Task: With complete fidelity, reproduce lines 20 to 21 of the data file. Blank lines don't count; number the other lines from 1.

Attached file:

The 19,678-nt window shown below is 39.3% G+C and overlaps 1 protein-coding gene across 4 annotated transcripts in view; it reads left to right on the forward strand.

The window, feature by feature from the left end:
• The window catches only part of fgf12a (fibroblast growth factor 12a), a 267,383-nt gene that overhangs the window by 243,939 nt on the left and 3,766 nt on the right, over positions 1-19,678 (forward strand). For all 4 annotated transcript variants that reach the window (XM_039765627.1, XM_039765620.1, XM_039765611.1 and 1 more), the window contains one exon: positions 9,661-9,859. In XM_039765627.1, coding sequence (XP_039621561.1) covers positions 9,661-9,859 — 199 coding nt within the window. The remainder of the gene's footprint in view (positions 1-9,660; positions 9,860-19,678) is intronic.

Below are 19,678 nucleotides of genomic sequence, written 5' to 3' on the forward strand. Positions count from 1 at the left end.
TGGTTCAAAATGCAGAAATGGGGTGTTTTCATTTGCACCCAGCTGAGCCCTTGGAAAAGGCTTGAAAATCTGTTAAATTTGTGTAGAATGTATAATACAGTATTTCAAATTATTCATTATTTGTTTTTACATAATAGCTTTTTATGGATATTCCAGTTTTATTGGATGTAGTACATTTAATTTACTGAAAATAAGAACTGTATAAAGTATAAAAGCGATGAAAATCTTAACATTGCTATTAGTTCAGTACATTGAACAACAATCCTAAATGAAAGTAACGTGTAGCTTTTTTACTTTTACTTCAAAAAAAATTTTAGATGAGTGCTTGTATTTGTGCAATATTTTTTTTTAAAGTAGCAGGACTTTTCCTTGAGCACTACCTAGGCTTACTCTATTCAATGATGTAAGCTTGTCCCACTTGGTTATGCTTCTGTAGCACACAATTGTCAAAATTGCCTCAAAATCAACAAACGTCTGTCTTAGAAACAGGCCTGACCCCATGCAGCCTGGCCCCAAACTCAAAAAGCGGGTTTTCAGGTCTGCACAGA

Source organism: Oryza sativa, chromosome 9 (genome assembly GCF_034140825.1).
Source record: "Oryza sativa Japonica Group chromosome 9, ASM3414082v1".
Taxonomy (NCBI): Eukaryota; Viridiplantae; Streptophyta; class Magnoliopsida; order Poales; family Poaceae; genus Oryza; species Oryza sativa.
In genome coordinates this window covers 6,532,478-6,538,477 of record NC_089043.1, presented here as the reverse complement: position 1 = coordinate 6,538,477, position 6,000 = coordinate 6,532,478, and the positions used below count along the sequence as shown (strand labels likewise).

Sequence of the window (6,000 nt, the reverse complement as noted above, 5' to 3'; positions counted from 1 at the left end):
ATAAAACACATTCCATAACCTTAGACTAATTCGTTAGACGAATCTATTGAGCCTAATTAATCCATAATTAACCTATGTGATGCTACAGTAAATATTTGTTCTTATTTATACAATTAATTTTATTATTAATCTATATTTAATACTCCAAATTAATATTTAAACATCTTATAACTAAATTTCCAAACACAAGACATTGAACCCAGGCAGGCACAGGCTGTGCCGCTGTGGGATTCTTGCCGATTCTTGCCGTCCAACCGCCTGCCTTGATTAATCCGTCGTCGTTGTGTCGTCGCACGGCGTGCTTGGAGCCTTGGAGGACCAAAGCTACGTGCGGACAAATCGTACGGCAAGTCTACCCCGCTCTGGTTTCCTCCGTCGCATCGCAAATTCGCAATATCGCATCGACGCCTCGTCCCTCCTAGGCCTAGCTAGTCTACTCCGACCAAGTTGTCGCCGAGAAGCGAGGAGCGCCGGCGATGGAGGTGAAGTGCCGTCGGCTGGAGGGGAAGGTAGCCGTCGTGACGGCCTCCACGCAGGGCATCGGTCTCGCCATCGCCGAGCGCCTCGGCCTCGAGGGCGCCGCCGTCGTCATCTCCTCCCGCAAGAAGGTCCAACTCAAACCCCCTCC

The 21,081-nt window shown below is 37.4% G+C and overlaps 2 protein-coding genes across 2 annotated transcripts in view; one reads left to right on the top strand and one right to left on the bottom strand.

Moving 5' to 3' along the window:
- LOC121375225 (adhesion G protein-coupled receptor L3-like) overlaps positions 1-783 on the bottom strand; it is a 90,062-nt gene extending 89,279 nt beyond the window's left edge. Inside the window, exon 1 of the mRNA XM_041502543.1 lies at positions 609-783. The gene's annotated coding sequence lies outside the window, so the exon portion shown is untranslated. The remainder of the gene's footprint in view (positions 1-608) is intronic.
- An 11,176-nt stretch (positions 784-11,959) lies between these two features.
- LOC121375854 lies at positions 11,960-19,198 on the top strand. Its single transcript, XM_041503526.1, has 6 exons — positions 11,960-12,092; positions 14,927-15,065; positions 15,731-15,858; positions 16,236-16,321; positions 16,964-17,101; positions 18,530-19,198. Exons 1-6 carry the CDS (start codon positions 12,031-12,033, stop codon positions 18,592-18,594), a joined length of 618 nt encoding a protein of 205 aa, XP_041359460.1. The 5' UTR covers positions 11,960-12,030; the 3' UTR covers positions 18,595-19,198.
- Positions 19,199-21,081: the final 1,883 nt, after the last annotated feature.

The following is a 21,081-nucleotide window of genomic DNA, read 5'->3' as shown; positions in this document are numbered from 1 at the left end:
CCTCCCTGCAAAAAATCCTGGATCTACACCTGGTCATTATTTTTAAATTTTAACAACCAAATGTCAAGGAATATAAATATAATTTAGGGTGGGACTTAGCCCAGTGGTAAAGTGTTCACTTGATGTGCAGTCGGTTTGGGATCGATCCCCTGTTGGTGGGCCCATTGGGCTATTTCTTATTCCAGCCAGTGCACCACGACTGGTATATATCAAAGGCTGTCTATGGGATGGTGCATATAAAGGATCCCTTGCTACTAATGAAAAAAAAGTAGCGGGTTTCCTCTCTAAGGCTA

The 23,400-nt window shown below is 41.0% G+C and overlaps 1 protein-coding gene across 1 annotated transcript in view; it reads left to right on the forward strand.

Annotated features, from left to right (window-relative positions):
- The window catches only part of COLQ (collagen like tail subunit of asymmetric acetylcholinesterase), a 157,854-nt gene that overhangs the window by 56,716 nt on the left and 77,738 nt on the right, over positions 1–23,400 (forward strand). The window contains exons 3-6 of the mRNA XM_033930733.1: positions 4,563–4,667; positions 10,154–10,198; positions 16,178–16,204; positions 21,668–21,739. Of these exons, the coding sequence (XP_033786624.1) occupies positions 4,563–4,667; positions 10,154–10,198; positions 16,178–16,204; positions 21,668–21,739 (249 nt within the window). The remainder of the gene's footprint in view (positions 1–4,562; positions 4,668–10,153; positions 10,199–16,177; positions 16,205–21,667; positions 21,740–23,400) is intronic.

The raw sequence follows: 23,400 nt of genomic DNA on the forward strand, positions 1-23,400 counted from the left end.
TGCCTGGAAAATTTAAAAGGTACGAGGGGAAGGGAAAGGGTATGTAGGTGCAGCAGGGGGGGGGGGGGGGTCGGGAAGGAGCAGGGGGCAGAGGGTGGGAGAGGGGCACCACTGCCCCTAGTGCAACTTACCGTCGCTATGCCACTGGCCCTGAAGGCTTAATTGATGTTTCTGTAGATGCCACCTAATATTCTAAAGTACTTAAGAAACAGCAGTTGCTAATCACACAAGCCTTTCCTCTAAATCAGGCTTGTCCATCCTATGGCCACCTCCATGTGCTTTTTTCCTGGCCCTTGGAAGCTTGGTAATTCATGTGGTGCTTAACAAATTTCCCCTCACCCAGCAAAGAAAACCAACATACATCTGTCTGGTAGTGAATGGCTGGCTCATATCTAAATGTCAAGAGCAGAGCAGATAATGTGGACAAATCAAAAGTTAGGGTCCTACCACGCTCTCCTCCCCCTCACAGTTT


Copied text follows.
The 23,400-nt window shown below is 41.0% G+C and overlaps 1 protein-coding gene across 1 annotated transcript in view; it reads left to right on the forward strand.

Annotated features, from left to right (window-relative positions):